All for OTT
In 2022, Indian films went from strength to strength. Even as cinema halls saw the return of audiences for some big-screen entertainment — which they sorely missed in the years post the outbreak of COVID-19 and the induced lockdown — OTT players were not far behind in terms of pushing content. 2023 looks to be an exciting year, because:
Filmmakers are digging into the past like never before, and it is paying rich dividends. If Kantara turned an age-old Kannada tradition into a blockbuster, Mani Ratnam’s Tamil film Ponniyin Selvan-1was an on-screen adaptation of a literary classic. PS2 is coming up next year, and there is more to come. Clearly, the past is in vogue.
The big guns of Bollywood will strike, yet again. If Salman Khan and Ajay Devgn are looking to take the action and sporting route with their Tiger 3 and Maidaan respectively, there is also a Karan Johar special in the making, with his ensemble cast-led Rocky Aur Rani Ki Prem Kahani, a film that might likely get families into the theatres. And boy, are we not all waiting to see Shah Rukh Khan back on the big screen after a long break, with Pathaan, Jawaan and Dunki? 2023 might just be his year.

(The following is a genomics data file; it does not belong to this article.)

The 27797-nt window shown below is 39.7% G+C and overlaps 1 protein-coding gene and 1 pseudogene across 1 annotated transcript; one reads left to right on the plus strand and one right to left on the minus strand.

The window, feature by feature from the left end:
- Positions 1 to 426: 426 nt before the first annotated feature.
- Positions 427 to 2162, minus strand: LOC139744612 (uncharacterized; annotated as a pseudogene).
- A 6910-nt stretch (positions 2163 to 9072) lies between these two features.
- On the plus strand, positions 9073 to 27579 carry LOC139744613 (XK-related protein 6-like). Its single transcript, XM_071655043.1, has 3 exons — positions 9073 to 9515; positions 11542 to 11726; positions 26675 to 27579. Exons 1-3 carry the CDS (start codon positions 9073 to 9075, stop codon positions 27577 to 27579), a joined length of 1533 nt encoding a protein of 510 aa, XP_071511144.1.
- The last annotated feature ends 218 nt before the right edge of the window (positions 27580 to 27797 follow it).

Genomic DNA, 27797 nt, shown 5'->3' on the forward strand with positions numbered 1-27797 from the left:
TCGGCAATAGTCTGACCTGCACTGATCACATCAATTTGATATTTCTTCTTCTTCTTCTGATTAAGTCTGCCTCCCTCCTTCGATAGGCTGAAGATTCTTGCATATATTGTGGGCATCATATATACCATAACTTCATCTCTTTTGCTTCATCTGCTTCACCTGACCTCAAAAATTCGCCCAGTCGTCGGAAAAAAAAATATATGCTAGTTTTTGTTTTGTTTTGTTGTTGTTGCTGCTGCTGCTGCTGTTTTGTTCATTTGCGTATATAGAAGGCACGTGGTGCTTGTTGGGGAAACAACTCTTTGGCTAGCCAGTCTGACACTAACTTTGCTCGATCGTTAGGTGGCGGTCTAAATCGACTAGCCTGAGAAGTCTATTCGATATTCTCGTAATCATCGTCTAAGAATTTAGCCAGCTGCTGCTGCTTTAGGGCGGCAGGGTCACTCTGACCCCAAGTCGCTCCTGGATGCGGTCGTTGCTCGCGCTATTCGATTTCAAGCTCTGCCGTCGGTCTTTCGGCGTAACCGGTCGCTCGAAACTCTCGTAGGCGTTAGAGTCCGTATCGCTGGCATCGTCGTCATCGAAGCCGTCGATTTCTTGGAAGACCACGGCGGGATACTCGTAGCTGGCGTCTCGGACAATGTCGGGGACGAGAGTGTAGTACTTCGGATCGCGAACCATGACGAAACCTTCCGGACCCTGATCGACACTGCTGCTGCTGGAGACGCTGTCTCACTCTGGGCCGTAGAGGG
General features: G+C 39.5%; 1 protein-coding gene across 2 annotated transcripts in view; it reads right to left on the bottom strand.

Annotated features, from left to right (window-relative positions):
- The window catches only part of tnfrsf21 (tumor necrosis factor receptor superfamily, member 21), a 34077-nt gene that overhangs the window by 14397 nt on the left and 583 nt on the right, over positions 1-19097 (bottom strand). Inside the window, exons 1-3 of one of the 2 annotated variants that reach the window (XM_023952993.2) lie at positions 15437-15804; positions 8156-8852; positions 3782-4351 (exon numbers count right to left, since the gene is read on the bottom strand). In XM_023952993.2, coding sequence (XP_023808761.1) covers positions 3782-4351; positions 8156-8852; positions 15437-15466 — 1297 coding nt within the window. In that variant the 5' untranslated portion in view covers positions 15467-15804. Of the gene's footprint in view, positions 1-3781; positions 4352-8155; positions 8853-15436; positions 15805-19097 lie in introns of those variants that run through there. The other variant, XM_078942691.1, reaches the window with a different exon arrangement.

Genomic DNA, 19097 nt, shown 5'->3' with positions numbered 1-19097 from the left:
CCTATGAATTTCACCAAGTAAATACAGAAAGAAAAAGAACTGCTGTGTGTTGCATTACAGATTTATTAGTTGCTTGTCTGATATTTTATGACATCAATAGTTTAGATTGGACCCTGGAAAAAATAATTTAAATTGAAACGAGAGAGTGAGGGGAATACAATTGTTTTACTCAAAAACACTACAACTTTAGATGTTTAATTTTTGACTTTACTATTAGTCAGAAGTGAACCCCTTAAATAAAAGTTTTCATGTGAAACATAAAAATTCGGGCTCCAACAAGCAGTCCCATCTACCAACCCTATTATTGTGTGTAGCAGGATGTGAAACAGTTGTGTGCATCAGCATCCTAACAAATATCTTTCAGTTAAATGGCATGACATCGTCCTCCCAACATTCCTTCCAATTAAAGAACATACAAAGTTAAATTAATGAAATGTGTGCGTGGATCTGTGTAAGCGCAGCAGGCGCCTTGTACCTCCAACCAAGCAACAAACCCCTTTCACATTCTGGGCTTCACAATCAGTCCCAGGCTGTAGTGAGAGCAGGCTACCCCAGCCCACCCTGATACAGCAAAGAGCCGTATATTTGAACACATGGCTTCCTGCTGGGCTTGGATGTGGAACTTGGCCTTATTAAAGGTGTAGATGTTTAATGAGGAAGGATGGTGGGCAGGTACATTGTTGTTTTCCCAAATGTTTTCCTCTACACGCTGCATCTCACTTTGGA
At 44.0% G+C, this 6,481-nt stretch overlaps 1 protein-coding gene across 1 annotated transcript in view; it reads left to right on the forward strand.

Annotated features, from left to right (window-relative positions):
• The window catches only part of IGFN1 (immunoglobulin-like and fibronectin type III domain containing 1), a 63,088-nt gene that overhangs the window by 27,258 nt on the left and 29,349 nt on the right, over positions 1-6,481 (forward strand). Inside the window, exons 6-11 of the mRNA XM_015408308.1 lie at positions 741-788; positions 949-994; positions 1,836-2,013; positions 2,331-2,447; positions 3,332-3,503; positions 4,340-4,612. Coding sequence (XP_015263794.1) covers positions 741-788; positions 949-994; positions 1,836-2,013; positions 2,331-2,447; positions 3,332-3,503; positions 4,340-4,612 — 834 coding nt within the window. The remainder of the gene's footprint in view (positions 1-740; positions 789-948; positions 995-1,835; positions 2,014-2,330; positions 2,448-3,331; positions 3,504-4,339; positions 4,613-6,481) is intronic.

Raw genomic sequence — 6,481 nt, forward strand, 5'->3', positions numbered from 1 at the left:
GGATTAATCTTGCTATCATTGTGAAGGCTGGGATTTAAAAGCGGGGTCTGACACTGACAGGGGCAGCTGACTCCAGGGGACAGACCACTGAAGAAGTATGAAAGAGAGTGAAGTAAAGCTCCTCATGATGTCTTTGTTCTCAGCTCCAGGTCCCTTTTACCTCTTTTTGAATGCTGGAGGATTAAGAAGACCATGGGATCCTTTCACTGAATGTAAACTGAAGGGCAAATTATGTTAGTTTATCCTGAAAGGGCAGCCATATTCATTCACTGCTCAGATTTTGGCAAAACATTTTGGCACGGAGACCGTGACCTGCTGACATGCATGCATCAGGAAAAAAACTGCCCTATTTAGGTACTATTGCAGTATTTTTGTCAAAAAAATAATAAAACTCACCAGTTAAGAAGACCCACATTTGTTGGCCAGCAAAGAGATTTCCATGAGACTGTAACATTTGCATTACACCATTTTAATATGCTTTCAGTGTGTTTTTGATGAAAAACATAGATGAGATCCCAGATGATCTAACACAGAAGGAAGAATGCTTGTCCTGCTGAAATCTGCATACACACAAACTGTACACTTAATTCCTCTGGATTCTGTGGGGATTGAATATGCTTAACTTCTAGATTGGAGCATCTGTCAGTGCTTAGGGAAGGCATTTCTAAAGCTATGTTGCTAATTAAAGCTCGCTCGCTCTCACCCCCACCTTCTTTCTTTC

Hindi cinema still has the Khans, but it is the South Indian film industry that is actually drawing global attention. Look no further than Rajamouli’s RRRthat has got the attention of cinema lovers and critics across the globe. With major South Indian biggies planned for 2023, including Rajinikanth’s Jailer and Kamal Haasan’s Indian 2 in Tamil, up is the way to go. Kannada cinema will be keenly followed this year, thanks to the attention it is getting post KGF and Kantara.
The advent of OTT platforms meant two things: we could watch a film in the comfort of our homes a few weeks after its theatrical release, and binge-watch web-series. Indian content makers have taken to web-series in a big way, especially because it lets them tell stories at their own pace and setting. This has given rise to several OTT series’ stars, who are trying to cement their place in the digital sphere avoiding the crowded film marketplace. Stars including Shahid Kapoor, Kajol and Urmila Matondkar are trying their luck in this space too, which gives them the scope to explore characters that they may not be able to play in the feature film format. While many successful series plan their second or third seasons this year, 2023 will also see fresh content, not just in Hindi but in many regional languages as well.